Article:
19th Century, Architecture, History, Intercession, Minnesota, Mississippi River, omnipresent history, railroad, Transportation

Stone Arch Bridge Opens 1883

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November 23, 1883

“The Stone Arch Bridge spans the Mississippi below St. Anthony Falls. Once called “Jim Hill’s Folly,” the bridge provides a crossing for trains and becomes a Minneapolis landmark.”

First, I need to confess my bias against the railroad barons based on my reading in college to You. Will You forgive my assumption that Hill was a “Robber Baron” like many of his peers; captains of industry synonymous with trains? The rails in this era often made choices that yielded pain for the Midwestern farmer, manufacturer, or anyone who wasn’t in partnership with them. (They gained sweetheart deals for themselves and their allies, and charged exorbitant prices to the farmer whose harvest would spoil if they waited for better. I do not abhor competition, but bristle when I sense oligarchic or monopolistic control.) 

Digging into my assumptions, I found that I had wrongly placed all capitalists of this epoch in the same camp, but this is inaccurate. May I elaborate? Market capitalism is based on building a better product, and selling it at a voluntarily determined price. State capitalism twists the arm of government to sell an inferior product at an involuntary price.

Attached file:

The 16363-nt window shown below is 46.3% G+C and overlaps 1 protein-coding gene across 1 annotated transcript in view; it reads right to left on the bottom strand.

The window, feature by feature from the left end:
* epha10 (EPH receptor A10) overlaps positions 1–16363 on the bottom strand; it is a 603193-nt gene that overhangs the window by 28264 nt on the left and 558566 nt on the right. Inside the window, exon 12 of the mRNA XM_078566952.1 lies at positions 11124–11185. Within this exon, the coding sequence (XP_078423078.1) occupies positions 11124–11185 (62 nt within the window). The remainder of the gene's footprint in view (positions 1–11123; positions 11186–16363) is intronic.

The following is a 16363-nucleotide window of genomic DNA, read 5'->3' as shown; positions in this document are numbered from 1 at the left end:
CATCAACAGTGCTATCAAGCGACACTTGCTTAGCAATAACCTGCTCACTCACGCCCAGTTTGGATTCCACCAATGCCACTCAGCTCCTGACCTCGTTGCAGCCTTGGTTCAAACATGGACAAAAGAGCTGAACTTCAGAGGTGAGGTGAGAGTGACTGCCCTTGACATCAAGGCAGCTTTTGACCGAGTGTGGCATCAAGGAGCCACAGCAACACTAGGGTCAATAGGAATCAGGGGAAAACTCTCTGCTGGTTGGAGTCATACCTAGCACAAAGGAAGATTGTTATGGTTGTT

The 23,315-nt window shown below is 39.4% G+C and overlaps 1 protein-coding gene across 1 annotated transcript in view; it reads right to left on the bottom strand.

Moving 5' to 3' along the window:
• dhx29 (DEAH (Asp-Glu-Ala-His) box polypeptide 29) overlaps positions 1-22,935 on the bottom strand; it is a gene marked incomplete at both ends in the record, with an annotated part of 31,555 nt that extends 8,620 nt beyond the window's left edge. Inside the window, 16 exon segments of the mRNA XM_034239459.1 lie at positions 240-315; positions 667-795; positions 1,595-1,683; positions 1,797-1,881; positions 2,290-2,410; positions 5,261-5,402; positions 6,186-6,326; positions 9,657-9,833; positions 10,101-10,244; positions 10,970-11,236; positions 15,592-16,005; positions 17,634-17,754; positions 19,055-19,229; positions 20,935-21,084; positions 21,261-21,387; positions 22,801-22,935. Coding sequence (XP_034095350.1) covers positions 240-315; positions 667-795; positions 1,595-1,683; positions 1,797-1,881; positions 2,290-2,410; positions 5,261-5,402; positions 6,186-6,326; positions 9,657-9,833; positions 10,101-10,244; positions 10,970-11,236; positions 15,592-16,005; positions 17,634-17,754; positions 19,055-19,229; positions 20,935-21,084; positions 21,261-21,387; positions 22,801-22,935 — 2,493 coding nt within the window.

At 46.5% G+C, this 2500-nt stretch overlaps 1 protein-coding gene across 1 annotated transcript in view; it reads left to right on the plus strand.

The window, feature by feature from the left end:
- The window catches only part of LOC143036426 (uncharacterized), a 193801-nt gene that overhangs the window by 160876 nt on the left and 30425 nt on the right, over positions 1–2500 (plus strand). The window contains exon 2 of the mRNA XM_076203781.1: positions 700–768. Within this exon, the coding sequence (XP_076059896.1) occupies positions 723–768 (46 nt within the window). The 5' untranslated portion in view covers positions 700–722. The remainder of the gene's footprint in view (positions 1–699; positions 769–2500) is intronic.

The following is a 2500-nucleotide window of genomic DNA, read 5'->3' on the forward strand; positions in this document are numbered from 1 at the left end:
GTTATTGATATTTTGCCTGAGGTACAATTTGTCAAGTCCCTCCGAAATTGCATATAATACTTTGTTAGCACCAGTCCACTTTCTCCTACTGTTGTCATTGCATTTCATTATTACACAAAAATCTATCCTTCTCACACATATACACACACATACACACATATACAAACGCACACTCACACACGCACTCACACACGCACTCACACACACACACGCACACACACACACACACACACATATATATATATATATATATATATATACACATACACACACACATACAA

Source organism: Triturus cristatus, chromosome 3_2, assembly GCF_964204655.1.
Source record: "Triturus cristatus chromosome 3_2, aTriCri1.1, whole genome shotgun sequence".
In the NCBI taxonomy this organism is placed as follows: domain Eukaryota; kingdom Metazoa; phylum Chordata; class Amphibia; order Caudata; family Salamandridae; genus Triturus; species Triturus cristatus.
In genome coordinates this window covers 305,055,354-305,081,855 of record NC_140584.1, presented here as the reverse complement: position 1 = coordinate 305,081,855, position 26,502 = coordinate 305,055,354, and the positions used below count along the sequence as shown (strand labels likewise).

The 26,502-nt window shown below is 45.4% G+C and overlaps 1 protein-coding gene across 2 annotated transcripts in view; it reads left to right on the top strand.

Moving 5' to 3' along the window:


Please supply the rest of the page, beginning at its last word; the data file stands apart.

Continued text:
Clearly, Hill belonged more to the former camp than the latter according to Loyola economics professor Thomas J. DiLorenzo. Here lies evidence of Hill’s opposition to the state capitalism of the “Robber Barons”.

“Hill’s rates fell steadily, and when farmers began complaining about the lack of grain storage space, he instructed his company managers to build larger storage facilities near his rail depots. He refused to join in attempts at cartel price fixing and in fact “gloried in the role of rate-slasher and disrupter of [price-fixing] pooling agreements,” writes historian Burton Folsom. After all, he knew that monopolistic pricing would have been an act of killing the goose that lays the golden egg.” **

Additionally, the following quote of Professor DiLorenzo hints at why Hill’s competitors mocked the Stone Arch Bridge as “folly”, and his own internal motives.

 “In building his transcontinental railroad, from 1886 to 1893, Hill applied the same strategy that he had in building the St. Paul, Minneapolis, and Manitoba: careful building of the road combined with the economic cultivation of the nearby communities. He always built for durability and efficiency, not scenery, as was sometimes the case with the government-subsidized railroads. He did not skimp on building materials, having witnessed what harsh Midwest winters could do to his facilities and how foolish it was for the NP (Northern Pacific Railroad – his competitor) to have ignored this lesson. The solid granite arch bridge that Hill built across the Mississippi River was a Minneapolis landmark for many years.” ***